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Dunne Explains NZ’s Tax Approach To Multinationals

by Mary Swire, Tax-News,com, Hong Kong

10 December 2012


New Zealand Revenue Minister Peter Dunne has addressed issues around the tax treatment of large multinational companies, stressing that the country is pursuing international projects and agreements as the answer to such problems.

Dunne believes that international tax regimes have "struggled to keep pace with new business models and technologies not contained by location or national borders." In particular, the growing dominance of the internet has resulted in many companies having "a very limited physical presence in most countries in which they operate – including New Zealand." The vast majority of such companies' work, including programing, website design, the running of servers, and the sale of advertising, is done overseas, meaning that "New Zealand, like other countries, may have very limited taxing rights," Dunne said.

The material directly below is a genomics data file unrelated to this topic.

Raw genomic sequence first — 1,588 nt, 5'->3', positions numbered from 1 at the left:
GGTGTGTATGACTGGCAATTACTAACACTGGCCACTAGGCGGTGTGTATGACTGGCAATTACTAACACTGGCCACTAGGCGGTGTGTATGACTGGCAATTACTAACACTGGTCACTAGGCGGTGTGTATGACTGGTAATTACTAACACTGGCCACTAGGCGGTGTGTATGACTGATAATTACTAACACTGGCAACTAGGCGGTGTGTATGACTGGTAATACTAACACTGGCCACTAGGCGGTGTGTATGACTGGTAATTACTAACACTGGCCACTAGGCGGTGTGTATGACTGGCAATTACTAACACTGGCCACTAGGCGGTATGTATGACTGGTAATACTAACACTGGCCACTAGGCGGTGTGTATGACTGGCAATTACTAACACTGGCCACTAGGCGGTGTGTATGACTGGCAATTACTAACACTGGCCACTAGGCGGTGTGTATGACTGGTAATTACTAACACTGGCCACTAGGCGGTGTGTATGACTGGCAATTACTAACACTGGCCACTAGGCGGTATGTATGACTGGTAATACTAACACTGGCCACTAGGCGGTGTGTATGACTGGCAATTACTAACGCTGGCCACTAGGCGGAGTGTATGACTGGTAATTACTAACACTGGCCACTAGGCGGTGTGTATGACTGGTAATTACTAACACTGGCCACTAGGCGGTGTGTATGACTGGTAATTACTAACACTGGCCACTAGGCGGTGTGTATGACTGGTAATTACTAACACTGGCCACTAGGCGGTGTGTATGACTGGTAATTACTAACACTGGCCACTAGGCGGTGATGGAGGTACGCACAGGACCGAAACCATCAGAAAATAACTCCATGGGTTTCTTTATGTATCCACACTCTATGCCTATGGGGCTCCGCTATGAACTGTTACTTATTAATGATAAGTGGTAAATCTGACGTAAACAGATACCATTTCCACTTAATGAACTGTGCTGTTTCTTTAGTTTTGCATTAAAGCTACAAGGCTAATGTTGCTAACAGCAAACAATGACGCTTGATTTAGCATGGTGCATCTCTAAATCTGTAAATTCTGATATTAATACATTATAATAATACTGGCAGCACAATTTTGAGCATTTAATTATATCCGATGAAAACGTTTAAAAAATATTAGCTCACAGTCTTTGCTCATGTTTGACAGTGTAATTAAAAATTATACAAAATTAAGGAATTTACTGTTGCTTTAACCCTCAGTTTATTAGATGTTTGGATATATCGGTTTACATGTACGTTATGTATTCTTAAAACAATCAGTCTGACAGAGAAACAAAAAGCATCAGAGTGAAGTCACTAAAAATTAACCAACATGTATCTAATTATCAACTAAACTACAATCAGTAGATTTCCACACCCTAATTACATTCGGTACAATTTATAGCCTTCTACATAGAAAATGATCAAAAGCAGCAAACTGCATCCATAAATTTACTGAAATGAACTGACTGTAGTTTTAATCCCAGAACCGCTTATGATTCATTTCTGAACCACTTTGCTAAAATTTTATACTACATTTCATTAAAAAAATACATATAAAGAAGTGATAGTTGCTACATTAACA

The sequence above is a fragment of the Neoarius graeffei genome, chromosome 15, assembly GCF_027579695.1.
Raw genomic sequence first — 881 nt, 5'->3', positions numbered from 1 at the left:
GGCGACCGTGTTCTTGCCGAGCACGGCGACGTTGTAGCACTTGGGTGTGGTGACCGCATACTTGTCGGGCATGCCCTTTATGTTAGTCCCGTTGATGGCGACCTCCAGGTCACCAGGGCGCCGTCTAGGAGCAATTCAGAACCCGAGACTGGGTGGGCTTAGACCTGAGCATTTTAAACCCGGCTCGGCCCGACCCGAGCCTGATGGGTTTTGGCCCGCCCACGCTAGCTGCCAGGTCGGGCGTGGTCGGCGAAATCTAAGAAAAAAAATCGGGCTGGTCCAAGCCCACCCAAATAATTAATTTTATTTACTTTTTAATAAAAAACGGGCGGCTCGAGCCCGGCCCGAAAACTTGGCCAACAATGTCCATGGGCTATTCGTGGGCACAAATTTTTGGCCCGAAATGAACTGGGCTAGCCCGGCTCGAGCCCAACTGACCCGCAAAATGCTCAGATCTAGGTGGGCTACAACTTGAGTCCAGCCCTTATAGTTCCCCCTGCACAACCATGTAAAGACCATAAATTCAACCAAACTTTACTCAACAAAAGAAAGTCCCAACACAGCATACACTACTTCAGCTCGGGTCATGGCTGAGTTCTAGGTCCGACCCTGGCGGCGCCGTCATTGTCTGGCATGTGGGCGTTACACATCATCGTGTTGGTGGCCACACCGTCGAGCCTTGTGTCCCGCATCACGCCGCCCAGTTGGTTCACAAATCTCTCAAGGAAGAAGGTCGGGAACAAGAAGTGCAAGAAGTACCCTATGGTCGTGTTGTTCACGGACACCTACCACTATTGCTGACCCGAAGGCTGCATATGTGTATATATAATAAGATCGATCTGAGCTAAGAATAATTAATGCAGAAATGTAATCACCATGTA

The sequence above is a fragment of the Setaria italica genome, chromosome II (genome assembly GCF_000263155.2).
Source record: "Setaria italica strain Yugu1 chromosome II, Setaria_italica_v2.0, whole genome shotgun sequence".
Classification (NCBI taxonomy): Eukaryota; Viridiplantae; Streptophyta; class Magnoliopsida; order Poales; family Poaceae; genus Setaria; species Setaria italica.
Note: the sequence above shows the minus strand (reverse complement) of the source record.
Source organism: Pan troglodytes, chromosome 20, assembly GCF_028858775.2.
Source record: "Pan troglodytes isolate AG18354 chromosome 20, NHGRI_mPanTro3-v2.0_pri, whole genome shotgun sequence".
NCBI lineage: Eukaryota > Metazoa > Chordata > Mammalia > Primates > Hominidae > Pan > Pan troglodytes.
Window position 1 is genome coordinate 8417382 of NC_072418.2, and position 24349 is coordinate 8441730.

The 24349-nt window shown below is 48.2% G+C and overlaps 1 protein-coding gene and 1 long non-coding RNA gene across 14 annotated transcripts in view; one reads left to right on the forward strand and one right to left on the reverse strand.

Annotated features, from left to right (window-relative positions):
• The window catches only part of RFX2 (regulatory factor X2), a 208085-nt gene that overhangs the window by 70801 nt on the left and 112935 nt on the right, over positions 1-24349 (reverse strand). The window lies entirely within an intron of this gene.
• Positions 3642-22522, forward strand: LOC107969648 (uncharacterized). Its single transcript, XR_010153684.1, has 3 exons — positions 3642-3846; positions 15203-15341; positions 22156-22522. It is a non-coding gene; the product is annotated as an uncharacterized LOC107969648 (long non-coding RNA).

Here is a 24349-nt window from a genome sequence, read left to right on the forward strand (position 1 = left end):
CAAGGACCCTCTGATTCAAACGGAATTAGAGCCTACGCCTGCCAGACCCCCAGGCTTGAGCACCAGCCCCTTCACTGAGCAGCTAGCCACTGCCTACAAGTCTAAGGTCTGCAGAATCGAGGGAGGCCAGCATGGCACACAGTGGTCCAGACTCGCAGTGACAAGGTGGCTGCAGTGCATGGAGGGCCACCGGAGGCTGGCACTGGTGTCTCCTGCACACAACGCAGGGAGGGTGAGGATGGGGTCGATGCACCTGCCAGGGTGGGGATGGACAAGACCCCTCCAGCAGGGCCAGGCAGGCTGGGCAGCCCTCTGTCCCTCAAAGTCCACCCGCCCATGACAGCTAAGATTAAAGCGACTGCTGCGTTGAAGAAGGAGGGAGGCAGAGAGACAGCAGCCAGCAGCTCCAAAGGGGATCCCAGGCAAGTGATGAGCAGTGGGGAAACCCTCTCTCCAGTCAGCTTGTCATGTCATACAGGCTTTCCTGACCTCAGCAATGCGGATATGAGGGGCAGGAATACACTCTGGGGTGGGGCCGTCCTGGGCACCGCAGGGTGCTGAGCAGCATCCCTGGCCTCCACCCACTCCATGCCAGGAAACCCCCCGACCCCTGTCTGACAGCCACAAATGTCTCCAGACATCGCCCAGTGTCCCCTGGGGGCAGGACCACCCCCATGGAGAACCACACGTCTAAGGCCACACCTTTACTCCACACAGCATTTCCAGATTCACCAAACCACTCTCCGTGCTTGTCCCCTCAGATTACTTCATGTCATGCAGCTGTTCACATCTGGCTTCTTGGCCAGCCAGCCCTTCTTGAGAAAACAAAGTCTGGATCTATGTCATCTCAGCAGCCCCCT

According to Dunne, international tax deals are the key to ensuring that multinationals are taxed appropriately in various jurisdictions. New Zealand is taking an active part in a number of talks, particularly through its involvement in the Organization of Economic Co-operation and Development (OECD).

Dunne explained: "A key issue is that foreign companies are taxed on the activities that they actually perform in New Zealand, so under international norms, New Zealand, like any other OECD nation, may have no right to tax profits from revenues generated from New Zealand."

On the domestic front, the government took steps in its 2010 Budget to prevent foreign multinationals from reducing their New Zealand profits through debt funding by tightening the thin capitalization rules. In addition, the government’s tax policy work program includes a project to ensure that certain investment structures cannot be used to escape the application of these rules. Dunne has also now requested a report from Inland Revenue into the tax treatment of such companies.

TAGS: tax | business | tax avoidance | commerce | group taxation | agreements | internet | e-commerce | multinationals | New Zealand

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